A Mindful Work Set-up to Get More Done With Less Stress

Getting work done can be a challenge. Maybe you are working on an important project. Your bookkeeping might be piling up or taxes need to be completed. You might even just want to catch up on your email or have some reading you want to get done. All of these tasks need your focused attention to complete.  Without a plan, monkey mind will creep in and you may “wake up” to your behaviour in 45 min wondering how you got onto searching through Amazon or getting up for yet another snack.

Lucky for you, there are some straightforward ways to organize your environment, technology and yourself to supercharge your working focus. Nothing is foolproof – you can always undermine your work if you are not disciplined – but this mindful workflow may help you get some more traction in getting more of what you want to be done each day.

Focussed work starts with good boundaries

If you want to really focus on a task, commit to doing it in as many ways as you can.

  • Schedule time on your calendar for this task and make sure you don’t have other tasks or appointments that will conflict with your mindful work session.
  • Make your personal commitment to work a public commitment by telling work colleagues and family that you are going to be working. Let them know for how long you will be unavailable and to not disturb you during this time.

Make your working environment match your mindful work intention

We tend to resonate with our environment. I mean this in a very practical sense. If you are in a scattered, chaotic environment, you will struggle to not be distracted. Conversely, a simple, quiet environment removes external distractions and allows the mind to focus more on the task at hand. (This is the same recommendation, by the way, that is made to set up an area to meditate in.) Keep these ideas in mind when setting up an area to work in:

  • Find a quiet room or area away from visual distractions and interruptions from others.
  • If possible, close the door or use headphones or earmuffs to block outside noise.
  • If you have that door, put a do not disturb sign on it.
  • Unplug or mute your phone.

Set up your mindful workspace

Now that you have a mindful environment to work in, you need to do the same for your immediate workspace:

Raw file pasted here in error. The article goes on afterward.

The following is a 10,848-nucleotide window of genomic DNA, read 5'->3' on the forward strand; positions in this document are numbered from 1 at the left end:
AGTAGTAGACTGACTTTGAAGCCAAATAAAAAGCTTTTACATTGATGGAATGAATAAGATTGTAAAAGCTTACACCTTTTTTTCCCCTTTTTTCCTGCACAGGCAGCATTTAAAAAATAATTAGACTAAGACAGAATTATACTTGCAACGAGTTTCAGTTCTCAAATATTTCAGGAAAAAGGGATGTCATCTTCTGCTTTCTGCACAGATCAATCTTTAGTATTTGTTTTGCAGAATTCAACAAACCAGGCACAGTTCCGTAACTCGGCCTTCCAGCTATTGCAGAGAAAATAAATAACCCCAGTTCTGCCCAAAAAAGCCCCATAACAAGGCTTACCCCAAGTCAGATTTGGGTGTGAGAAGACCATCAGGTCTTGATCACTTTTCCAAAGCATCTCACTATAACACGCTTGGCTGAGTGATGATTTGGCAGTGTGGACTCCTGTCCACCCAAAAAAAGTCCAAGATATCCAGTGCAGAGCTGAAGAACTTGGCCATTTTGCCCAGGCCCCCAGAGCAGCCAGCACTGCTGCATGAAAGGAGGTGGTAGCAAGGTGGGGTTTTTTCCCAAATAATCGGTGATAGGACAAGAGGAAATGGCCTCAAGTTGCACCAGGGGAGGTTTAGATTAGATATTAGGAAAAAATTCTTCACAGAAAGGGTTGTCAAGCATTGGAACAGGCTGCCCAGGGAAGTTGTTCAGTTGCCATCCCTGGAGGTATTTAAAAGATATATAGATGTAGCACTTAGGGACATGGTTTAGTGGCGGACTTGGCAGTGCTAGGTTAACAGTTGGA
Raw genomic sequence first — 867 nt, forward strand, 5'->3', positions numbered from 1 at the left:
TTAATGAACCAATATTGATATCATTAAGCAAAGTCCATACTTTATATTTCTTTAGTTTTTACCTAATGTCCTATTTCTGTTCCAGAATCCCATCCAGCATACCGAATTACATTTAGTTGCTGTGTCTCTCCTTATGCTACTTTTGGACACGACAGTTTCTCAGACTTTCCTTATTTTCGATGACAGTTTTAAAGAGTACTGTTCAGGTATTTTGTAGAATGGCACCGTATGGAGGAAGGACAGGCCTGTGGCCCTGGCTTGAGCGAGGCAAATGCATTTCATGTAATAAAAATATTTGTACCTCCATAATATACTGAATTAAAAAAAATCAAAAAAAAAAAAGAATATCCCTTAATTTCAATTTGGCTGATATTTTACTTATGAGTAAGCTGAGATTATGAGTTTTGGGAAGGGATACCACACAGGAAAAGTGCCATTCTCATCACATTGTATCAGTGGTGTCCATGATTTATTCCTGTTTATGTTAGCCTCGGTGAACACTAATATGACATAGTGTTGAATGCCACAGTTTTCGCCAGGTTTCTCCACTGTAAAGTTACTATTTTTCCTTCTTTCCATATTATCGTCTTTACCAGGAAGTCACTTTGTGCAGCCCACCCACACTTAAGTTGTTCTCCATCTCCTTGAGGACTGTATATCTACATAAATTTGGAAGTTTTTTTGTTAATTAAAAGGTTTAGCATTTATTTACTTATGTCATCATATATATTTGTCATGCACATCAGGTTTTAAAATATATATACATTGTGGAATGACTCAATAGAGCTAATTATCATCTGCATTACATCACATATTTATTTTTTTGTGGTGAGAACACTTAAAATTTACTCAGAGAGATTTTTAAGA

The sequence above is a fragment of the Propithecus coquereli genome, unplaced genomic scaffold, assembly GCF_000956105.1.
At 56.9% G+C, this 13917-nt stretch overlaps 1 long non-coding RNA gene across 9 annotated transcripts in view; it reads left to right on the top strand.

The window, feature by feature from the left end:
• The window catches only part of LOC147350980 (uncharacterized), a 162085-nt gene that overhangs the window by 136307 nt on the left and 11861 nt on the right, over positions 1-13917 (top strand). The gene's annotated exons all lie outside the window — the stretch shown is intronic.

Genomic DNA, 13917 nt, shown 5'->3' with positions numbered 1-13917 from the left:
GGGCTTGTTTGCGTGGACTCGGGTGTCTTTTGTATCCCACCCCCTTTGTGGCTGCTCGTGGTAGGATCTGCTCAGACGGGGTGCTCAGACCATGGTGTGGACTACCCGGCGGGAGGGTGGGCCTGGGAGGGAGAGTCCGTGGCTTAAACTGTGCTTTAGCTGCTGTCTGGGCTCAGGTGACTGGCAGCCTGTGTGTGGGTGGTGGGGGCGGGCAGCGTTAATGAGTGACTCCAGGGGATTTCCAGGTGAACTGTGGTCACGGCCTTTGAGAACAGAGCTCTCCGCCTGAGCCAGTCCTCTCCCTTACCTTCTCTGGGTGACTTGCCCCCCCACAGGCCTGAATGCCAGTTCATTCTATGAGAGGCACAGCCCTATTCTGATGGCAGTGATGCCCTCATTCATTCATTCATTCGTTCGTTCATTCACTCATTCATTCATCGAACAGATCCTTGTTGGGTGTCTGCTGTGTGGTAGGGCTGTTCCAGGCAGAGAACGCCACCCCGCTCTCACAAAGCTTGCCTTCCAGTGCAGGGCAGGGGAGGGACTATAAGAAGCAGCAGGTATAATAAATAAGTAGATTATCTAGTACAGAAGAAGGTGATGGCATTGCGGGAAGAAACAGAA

• Arrange all of the tools you will need for the job around you…and NOTHING more.
  • Prepare your workspace ahead of time, like the night before, so you can get started working immediately.
  • If this task is one that you do on a regular basis, consider making a project kit or workflow to be ready for each time you work on that specific project. This means putting all of the tools for that project in one place, like a box or a drawer (even if you have to buy a duplicate item to have on hand, like a pen or scissors). This will save you spending precious work time searching for all of your stuff when you want to get started.
  • Make any final washroom trips, get a glass of water or drink of your choice and grab anything else that you need to work.

Mindful-ize your tech

If technology is involved in your work, get your laptop or smartphone into a state so it can be helpful to your mindful work and not be a distraction waiting to happen.

  • Put your device into do not disturb mode or turn off notifications. You don’t need new emails, texts or social media posts vying for your attention.
  • Close any programs that are not needed for the task at hand. You do not need visual temptations or unforeseen distractions. (There are many apps available that turn off access to specific websites or apps that you might want to look into.)

(For more info about how to mindfully use your smartphone, check out this previous blog post.)

There are always more things to help keep you focussed

  • Set a timer 20 or 30 minutes and then stretch your legs for a few minutes before starting another working block. You can set the timer for longer than that, but do not have work sessions for longer than 50 minutes, as it is hard for adults to generally focus for longer than that.
  • Place a blank notepad with a pen beside you to write down any thoughts or ideas that come to you while you are working. This is an important tool because instead of diverging from your work to look into that thought or using up precious mental real estate trying to remember it, you can just jot down a quick reminder on the notepad and then return to work confident that you have captured it for later.
  • Play non-distracting music to help you stay in the groove. Generally, it is recommended to stick to instrumental music, without a catchy melody, so you don’t have new, exciting info for your mind to attend to. Alternately, you can stream white noise or a brainwave focusing “binaural beats”.

Not all tasks need the same level of focus and mindful support. Take from these suggestions the ones that you think will help you most and try them out. Add your own focussing tools to really make this mindful workflow your own. Most of all, make mindful working a priority for yourself. There are always important things that you want to get done. If you don’t make the time to do them and give yourself the supports to help you follow them through to the end, your mind will just slip off to the next shiny object and another opportunity will be lost. You deserve better than that. So, make mindfulness part of your workflow and add a little more satisfaction to your day.

by Kurt Frost